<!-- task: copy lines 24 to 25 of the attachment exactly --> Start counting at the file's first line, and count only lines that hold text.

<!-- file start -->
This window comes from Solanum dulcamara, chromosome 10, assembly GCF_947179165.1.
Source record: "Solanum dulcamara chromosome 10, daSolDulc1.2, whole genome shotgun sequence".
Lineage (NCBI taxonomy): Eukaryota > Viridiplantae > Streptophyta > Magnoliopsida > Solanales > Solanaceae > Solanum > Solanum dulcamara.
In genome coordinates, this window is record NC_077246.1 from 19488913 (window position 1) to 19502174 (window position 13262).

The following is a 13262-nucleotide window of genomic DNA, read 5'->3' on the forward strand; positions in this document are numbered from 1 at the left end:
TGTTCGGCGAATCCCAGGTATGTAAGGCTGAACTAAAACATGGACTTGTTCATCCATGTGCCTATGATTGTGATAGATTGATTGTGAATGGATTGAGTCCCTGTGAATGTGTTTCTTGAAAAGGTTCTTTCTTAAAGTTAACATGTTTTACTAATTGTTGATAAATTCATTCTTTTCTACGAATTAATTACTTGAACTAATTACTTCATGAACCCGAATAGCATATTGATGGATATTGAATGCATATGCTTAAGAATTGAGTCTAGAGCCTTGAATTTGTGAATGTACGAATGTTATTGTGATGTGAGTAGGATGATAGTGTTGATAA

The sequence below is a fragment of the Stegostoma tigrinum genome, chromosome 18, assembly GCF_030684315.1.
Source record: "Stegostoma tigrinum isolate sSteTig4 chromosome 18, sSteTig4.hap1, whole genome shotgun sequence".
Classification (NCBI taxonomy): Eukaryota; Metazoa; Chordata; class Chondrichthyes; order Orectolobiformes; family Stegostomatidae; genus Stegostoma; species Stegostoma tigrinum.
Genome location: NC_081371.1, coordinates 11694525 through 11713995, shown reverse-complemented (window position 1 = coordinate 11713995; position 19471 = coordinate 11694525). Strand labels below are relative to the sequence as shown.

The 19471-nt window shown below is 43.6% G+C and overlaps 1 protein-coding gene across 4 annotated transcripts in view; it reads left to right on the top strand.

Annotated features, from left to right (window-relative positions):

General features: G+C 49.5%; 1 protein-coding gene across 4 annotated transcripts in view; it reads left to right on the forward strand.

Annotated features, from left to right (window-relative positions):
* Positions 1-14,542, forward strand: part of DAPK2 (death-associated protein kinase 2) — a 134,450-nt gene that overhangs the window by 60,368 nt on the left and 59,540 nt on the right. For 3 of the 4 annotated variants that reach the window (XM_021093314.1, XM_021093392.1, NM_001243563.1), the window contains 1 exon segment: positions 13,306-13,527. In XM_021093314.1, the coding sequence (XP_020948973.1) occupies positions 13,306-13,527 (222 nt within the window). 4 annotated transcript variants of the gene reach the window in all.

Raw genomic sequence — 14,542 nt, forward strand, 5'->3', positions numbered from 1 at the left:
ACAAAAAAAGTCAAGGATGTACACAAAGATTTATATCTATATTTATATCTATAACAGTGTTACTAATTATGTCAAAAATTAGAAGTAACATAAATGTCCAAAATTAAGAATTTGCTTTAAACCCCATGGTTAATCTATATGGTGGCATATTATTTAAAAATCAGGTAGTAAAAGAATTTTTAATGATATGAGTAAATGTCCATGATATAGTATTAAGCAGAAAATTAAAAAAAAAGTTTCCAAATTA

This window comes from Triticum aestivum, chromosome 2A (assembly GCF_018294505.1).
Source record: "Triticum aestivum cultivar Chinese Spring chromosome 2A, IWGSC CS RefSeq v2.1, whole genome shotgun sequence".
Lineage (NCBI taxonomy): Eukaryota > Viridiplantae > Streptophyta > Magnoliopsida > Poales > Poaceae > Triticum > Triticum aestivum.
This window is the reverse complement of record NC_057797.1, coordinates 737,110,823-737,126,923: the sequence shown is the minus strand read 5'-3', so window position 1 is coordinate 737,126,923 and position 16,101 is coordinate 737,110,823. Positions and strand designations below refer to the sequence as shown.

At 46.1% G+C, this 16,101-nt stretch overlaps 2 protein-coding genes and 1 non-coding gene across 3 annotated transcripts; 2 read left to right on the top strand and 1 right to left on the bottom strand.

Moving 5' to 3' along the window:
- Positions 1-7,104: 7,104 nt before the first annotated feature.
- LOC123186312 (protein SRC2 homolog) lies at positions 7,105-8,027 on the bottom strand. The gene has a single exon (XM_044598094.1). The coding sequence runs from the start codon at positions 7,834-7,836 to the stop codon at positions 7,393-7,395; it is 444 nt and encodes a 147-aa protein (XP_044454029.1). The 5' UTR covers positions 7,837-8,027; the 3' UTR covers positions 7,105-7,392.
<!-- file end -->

- Positions 1-7,104: 7,104 nt before the first annotated feature.
- LOC123186312 (protein SRC2 homolog) lies at positions 7,105-8,027 on the bottom strand. The gene has a single exon (XM_044598094.1). The coding sequence runs from the start codon at positions 7,834-7,836 to the stop codon at positions 7,393-7,395; it is 444 nt and encodes a 147-aa protein (XP_044454029.1). The 5' UTR covers positions 7,837-8,027; the 3' UTR covers positions 7,105-7,392.